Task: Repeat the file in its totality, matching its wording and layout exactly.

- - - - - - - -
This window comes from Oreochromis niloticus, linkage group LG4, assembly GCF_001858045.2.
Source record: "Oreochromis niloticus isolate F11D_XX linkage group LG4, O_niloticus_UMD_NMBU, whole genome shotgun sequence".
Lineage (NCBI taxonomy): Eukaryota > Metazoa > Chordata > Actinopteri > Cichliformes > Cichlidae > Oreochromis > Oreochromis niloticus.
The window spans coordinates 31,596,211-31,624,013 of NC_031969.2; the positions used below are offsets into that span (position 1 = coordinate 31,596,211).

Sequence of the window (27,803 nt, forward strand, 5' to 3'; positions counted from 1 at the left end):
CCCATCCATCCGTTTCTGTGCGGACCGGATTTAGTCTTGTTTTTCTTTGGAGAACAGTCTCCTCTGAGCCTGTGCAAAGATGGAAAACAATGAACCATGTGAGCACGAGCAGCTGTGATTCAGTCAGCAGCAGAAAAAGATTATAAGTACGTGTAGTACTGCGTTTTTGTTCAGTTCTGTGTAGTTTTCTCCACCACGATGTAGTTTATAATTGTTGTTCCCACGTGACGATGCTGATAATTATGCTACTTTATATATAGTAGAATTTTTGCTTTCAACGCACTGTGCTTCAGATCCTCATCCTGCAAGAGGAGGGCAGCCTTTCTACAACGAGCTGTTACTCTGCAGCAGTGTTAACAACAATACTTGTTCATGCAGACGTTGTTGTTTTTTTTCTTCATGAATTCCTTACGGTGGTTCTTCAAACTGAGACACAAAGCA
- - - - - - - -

This window comes from Oreochromis niloticus, linkage group LG4, assembly GCF_001858045.2.
Source record: "Oreochromis niloticus isolate F11D_XX linkage group LG4, O_niloticus_UMD_NMBU, whole genome shotgun sequence".
Lineage (NCBI taxonomy): Eukaryota > Metazoa > Chordata > Actinopteri > Cichliformes > Cichlidae > Oreochromis > Oreochromis niloticus.
The window spans coordinates 31,596,211-31,624,013 of NC_031969.2; the positions used below are offsets into that span (position 1 = coordinate 31,596,211).

Sequence of the window (27,803 nt, forward strand, 5' to 3'; positions counted from 1 at the left end):
CCCATCCATCCGTTTCTGTGCGGACCGGATTTAGTCTTGTTTTTCTTTGGAGAACAGTCTCCTCTGAGCCTGTGCAAAGATGGAAAACAATGAACCATGTGAGCACGAGCAGCTGTGATTCAGTCAGCAGCAGAAAAAGATTATAAGTACGTGTAGTACTGCGTTTTTGTTCAGTTCTGTGTAGTTTTCTCCACCACGATGTAGTTTATAATTGTTGTTCCCACGTGACGATGCTGATAATTATGCTACTTTATATATAGTAGAATTTTTGCTTTCAACGCACTGTGCTTCAGATCCTCATCCTGCAAGAGGAGGGCAGCCTTTCTACAACGAGCTGTTACTCTGCAGCAGTGTTAACAACAATACTTGTTCATGCAGACGTTGTTGTTTTTTTTCTTCATGAATTCCTTACGGTGGTTCTTCAAACTGAGACACAAAGCA